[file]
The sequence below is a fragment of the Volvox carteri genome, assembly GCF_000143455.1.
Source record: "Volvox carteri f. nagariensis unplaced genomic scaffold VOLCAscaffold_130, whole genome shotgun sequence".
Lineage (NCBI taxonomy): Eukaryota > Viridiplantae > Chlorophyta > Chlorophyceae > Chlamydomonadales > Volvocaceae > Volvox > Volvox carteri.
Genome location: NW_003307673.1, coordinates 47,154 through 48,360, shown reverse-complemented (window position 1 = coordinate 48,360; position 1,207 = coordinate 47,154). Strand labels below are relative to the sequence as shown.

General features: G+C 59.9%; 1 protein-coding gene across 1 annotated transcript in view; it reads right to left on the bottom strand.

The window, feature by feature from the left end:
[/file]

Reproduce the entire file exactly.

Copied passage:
The sequence below is a fragment of the Volvox carteri genome, assembly GCF_000143455.1.
Source record: "Volvox carteri f. nagariensis unplaced genomic scaffold VOLCAscaffold_130, whole genome shotgun sequence".
Lineage (NCBI taxonomy): Eukaryota > Viridiplantae > Chlorophyta > Chlorophyceae > Chlamydomonadales > Volvocaceae > Volvox > Volvox carteri.
Genome location: NW_003307673.1, coordinates 47,154 through 48,360, shown reverse-complemented (window position 1 = coordinate 48,360; position 1,207 = coordinate 47,154). Strand labels below are relative to the sequence as shown.

General features: G+C 59.9%; 1 protein-coding gene across 1 annotated transcript in view; it reads right to left on the bottom strand.

The window, feature by feature from the left end: